Came over houses from another street,

But not to call me back or say good-bye;
And further still at an unearthly height,
One luminary clock against the sky

Proclaimed the time was neither wrong nor right.
I have been one acquainted with the night.

 

 

It Really Isn’t Good To Be Alone

In our new national war on the plague, social distancing is one of our chief defensive weapons. This means we are holed up in our homes with immediate family. We are with fewer daily social contacts than we are used to, and some of us are now spending much more time alone than ever before.

“There may be a great fire in our soul, yet no one ever comes to warm himself at it, and the passers-by see only a wisp of smoke through the chimney.”  – Vincent van Gogh

Before this plague arrived I began to notice some of the effects of newly being alone in my own life. I was (and am) forgetting things and having trouble juggling normal daily routines. Here’s what I decided was probably the cause:

  1. I no longer have anyone at home with me to rehearse and review my daily schedule. This taken-for-granted activity has tremendous effects when it comes to reinforcing memory and solidifying routines.
  2. There’s also an important effect that life-long partnership produces, a running feedback on one’s activity and thinking. Sometimes this takes the form of a long and often repeated speech made at the wrong time. I was always good at this. Other times it’s just a smirk or a roll of the eyes. Last week I discovered how important this facet of living was when I assembled a double sized bed frame for a single sized mattress, both sitting in the same room. In the past, that day long project would never have gotten off the ground, argument included.

Then the Lord God said, “It is not good for the man to live alone. I will make a suitable companion to help him.”  – Genesis 2:18

I think this means that we are not designed to live like hermits. Social distancing is just for emergencies. Selfishness is what often drives people away from each other (without realizing it at first). Sure, friendship and deeper relationships always come with a cost, but in the long run the payoff is well worth it.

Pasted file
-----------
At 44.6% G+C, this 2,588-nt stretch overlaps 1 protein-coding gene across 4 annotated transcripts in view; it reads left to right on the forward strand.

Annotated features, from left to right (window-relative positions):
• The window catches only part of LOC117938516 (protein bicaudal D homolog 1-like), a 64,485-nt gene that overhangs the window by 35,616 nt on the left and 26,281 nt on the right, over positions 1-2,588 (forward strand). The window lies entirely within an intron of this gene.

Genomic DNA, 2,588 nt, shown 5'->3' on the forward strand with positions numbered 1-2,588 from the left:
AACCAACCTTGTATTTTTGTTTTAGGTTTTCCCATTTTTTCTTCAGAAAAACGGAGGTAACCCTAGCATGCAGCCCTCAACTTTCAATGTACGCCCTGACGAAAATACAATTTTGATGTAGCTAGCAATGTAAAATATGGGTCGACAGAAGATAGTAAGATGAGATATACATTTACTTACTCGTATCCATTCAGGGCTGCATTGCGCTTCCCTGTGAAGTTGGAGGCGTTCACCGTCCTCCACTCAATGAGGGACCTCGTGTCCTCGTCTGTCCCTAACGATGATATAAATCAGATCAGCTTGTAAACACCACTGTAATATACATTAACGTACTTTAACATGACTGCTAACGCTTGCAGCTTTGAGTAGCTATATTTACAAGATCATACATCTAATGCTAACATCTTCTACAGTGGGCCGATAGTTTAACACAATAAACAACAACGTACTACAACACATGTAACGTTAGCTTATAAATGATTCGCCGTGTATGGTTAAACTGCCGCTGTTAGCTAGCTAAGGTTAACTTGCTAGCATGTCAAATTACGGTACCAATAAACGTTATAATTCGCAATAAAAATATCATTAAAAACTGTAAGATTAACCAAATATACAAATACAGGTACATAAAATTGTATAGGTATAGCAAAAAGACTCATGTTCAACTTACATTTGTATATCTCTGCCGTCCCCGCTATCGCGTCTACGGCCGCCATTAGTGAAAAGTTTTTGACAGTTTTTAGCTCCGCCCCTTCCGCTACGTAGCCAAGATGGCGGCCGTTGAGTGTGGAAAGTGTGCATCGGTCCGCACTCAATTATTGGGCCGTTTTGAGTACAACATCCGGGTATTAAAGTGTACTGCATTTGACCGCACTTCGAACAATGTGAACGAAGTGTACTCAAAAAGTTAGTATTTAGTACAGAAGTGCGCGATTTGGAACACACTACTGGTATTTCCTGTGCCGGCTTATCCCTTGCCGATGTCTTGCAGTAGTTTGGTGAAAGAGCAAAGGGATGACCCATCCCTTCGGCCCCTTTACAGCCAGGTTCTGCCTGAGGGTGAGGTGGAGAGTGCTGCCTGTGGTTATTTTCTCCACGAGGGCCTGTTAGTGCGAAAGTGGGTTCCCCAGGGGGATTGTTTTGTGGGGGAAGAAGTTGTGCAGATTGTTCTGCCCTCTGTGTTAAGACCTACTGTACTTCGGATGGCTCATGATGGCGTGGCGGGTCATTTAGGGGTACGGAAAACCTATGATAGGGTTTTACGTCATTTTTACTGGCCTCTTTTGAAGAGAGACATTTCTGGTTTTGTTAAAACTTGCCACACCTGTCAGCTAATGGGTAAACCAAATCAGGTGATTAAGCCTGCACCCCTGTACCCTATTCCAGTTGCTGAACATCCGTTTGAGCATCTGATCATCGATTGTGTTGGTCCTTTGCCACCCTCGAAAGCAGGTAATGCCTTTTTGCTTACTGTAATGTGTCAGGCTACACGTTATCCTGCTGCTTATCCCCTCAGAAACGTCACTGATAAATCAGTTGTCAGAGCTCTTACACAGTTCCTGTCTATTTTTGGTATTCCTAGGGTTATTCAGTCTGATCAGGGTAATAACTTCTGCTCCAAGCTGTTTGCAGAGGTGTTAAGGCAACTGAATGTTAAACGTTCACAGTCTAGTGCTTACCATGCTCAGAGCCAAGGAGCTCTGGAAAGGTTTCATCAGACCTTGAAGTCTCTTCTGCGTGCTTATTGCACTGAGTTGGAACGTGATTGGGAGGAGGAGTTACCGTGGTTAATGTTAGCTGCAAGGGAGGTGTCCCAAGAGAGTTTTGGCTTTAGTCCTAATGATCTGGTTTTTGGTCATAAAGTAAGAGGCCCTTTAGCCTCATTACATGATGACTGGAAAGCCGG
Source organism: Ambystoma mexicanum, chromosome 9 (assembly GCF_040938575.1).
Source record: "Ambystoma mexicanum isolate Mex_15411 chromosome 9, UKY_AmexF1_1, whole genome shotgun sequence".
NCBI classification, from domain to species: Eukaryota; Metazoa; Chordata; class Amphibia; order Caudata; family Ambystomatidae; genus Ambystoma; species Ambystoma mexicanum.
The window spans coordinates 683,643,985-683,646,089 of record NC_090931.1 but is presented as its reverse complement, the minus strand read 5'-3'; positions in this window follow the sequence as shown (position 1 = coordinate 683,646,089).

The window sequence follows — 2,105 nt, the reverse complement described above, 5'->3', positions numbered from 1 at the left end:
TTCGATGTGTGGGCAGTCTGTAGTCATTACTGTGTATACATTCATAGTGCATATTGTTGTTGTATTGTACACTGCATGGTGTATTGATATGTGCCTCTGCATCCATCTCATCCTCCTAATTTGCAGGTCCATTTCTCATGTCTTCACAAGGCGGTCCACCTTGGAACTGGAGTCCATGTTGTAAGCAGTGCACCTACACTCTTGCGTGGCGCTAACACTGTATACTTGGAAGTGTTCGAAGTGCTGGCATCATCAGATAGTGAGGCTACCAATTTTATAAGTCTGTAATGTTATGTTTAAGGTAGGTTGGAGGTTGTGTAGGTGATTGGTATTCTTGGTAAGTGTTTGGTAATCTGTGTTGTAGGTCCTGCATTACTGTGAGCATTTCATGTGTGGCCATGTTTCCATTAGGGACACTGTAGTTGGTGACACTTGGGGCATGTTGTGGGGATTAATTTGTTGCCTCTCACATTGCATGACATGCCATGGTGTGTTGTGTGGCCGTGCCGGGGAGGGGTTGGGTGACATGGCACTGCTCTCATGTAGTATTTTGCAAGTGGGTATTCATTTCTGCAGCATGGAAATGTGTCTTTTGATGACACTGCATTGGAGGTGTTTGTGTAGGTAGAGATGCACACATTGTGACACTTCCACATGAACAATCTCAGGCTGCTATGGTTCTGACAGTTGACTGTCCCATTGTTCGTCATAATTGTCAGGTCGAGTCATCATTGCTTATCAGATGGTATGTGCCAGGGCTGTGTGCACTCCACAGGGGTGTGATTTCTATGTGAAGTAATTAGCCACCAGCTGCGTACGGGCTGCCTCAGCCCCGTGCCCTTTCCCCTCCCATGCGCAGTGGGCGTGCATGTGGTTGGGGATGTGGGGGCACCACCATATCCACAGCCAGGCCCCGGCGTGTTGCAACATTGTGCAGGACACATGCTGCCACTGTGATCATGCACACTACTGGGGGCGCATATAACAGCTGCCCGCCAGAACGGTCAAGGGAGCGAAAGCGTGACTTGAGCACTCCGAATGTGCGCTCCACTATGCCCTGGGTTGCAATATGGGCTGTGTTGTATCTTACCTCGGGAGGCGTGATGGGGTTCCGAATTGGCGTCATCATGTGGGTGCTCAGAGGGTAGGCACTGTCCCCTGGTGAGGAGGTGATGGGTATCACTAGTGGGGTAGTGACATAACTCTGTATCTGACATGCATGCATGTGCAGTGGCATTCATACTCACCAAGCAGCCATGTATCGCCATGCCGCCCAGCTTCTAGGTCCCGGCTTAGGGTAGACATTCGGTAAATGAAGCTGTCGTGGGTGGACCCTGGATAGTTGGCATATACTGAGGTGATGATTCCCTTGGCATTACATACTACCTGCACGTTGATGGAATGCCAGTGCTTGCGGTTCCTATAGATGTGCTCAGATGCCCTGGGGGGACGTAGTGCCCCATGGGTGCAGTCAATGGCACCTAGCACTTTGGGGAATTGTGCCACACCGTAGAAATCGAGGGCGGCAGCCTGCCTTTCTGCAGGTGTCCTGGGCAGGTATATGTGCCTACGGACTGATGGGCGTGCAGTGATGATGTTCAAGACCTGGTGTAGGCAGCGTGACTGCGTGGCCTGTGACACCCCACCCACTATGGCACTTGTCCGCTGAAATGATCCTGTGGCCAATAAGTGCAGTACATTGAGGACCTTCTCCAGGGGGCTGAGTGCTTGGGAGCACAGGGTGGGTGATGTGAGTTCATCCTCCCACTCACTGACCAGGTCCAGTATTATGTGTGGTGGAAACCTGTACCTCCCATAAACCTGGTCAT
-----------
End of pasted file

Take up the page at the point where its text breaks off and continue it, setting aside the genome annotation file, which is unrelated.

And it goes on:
Being alone too long can produce a wide variety of physical, emotional and social ailments:

  • Brain fog
  • Depression
  • Poor Digestion
  • Muscle Tension
  • Weakened Immune System
  • Disordered Sleep
  • Social Awkwardness/Panic
  • Mood Swings

Many of these problems we don’t see coming, instead being alone becomes a cause of other symptoms. It can take longer to piece together the causal chain and then even longer to find solutions.

“It is more fun to talk with someone who doesn’t use long, difficult words but rather short, easy words like “What about lunch?” ― A. A. Milne (Winnie the Pooh)

In my case, I’ve got to institute some new routines to replace the review and rehearsing that I did each day without even realizing it. Becoming more intentional about daily life can produce a host of beneficial results. It’s a habit we all need to develop. Think about why you do WHAT you do and why you’ve got THAT on your calendar.

“Life is an experimental journey undertaken involuntarily. It is a journey of the spirit through the material world and, since it is the spirit that travels, it is the spirit that is experienced. That is why there exist contemplative souls who have lived more intensely, more widely, more tumultuously than others who have lived their lives purely externally.” ― Fernando Pessoa

  1. Start the day with a rehearsal of the big events – talk it over in the car ride to work
  2. End the day with a review of what worked and what didn’t – you should be keeping a journal
  3. Post-it notes are still a great idea – but after two weeks you no longer see them
  4. Talk with someone about something in your day each day – even a text message
  5. Try to check in on others – set a goal to do this each week

“The person who tries to live alone will not succeed as a human being. His heart withers if it does not answer another heart. His mind shrinks away if he hears only the echoes of his own thoughts and finds no other inspiration. ” ― Pearl S. Buck